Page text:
"Obi-Wan died last week, Bail!" She cries. "The funeral was today!"

"I know. He was a good man." He swirls the last of the wine pensively around his glass. "A very good man."

"Yes." She says quietly.

"Skywalker attended the funeral?"

She nods. "He wasn't fit to be discharged -- should have stayed in the medbay, but he walked out. And now, he's here." She doesn't know if it's a consequence of her worry or not, but he looks too shaky, too pale under the soft Senate lights. "Again."

"You should end it, Padmé."

"There's nothing to end!" She snaps reflexively.

"Senator --"

"There isn't." She swallows a gulp of wine, the taste bitter. "After Palpatine --"

"He is gone, Padmé." He reminds her. "And there will be democracy now."

"After we find this Darth Sidious."

"Darth Sidious is one man." Organa consoles her. "And one man can be defeated." A pause. "How is the war effort of late?" He asks her quietly, muffling his words behind the jewel-encrusted rim of his glass.

"It's horrible." She whispers. "I went to Ansion last season -- not to see ... him." She swallows, face flushing. "But to see what was going on. If it was as bad as O-- as Master Kenobi said it was."


The wine in her glass catches the light, scarlet shadows dancing like teardrops. "It was terrible, Bail." She says quietly. "When I arrived at the command facility, there was nobody there. I asked for the leader of the front, and was met by a girl -- a child. She said it was her." She covers her eyes with a shaking palm. "It turned out that-- that he was her Master … and he was injured. Badly. Nobody else remained." A pause. "She couldn't have been older than twelve. I never learned her name."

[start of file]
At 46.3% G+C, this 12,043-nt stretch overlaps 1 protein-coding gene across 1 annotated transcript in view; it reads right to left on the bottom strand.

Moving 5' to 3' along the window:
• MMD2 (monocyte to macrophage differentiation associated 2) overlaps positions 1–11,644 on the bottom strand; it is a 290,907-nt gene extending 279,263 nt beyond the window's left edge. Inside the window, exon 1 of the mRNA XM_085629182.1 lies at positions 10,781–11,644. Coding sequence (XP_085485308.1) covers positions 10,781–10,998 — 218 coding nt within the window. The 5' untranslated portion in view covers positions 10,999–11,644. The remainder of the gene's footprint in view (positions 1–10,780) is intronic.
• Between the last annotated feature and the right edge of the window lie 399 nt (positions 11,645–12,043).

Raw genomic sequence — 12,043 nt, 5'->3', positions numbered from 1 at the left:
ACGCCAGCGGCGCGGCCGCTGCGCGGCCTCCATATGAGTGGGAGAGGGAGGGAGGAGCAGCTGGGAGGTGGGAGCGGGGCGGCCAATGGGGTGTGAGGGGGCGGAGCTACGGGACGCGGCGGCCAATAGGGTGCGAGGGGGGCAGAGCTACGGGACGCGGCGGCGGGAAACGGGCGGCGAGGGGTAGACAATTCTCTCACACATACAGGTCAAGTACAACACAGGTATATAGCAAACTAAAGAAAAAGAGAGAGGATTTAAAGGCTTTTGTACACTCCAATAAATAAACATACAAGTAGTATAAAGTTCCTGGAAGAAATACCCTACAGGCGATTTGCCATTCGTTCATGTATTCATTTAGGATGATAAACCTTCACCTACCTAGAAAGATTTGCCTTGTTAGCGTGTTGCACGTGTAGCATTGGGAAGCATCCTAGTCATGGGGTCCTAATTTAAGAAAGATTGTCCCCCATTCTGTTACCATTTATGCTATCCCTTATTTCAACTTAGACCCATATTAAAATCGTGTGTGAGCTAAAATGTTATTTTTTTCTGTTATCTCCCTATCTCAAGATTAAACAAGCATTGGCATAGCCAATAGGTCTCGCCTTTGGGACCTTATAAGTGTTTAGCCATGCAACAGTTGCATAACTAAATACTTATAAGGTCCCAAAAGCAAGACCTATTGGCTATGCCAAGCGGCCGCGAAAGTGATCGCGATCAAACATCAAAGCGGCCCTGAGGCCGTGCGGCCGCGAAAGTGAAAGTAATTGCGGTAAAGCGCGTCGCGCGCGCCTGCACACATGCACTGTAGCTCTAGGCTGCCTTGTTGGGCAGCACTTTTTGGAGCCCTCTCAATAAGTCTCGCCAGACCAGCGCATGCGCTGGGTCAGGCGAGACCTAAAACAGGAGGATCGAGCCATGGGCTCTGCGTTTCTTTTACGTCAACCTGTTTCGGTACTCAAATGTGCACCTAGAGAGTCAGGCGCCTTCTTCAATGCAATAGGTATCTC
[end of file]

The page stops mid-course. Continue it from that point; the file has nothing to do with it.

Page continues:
Organa is silent.

"And then I went to see ... he was dying, Bail." She says. "There was no bacta, no painkillers, no bandages. They were so ill-equipped that they couldn't even sedate him. I was there, holding his hand and trying to convince him that it wasn't going to hurt while they operated on him while he was still awake and he didn't even know who I was!" She snaps the words off hurriedly, like a spool of thread, sips the drink again to calm herself. "And then when the order came in to advance ..." She breaks off. "That girl died. That girl died, and I was left alone in the medbay with two droids and ..." A pause. "If it hadn't been for the reinforcements on Sullust, we wouldn't have survived."

"We won the system." He says, as though to reaffirm the fact. "We won the system."